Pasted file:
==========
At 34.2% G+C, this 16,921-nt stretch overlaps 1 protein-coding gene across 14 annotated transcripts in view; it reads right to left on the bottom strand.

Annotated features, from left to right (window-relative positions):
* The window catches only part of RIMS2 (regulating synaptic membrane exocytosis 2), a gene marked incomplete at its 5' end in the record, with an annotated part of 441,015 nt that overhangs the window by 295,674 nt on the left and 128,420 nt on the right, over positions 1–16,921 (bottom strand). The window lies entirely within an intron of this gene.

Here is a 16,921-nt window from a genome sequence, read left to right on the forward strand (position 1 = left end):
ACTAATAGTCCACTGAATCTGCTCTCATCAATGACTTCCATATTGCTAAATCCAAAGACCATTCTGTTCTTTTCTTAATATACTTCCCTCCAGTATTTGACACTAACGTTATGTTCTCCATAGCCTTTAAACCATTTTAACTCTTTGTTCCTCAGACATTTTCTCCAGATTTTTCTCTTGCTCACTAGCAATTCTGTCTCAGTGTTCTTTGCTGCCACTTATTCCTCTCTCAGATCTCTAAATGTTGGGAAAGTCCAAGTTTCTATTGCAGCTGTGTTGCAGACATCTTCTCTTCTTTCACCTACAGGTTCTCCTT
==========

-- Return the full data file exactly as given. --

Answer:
At 34.2% G+C, this 16,921-nt stretch overlaps 1 protein-coding gene across 14 annotated transcripts in view; it reads right to left on the bottom strand.

Annotated features, from left to right (window-relative positions):
* The window catches only part of RIMS2 (regulating synaptic membrane exocytosis 2), a gene marked incomplete at its 5' end in the record, with an annotated part of 441,015 nt that overhangs the window by 295,674 nt on the left and 128,420 nt on the right, over positions 1–16,921 (bottom strand). The window lies entirely within an intron of this gene.

Here is a 16,921-nt window from a genome sequence, read left to right on the forward strand (position 1 = left end):
ACTAATAGTCCACTGAATCTGCTCTCATCAATGACTTCCATATTGCTAAATCCAAAGACCATTCTGTTCTTTTCTTAATATACTTCCCTCCAGTATTTGACACTAACGTTATGTTCTCCATAGCCTTTAAACCATTTTAACTCTTTGTTCCTCAGACATTTTCTCCAGATTTTTCTCTTGCTCACTAGCAATTCTGTCTCAGTGTTCTTTGCTGCCACTTATTCCTCTCTCAGATCTCTAAATGTTGGGAAAGTCCAAGTTTCTATTGCAGCTGTGTTGCAGACATCTTCTCTTCTTTCACCTACAGGTTCTCCTT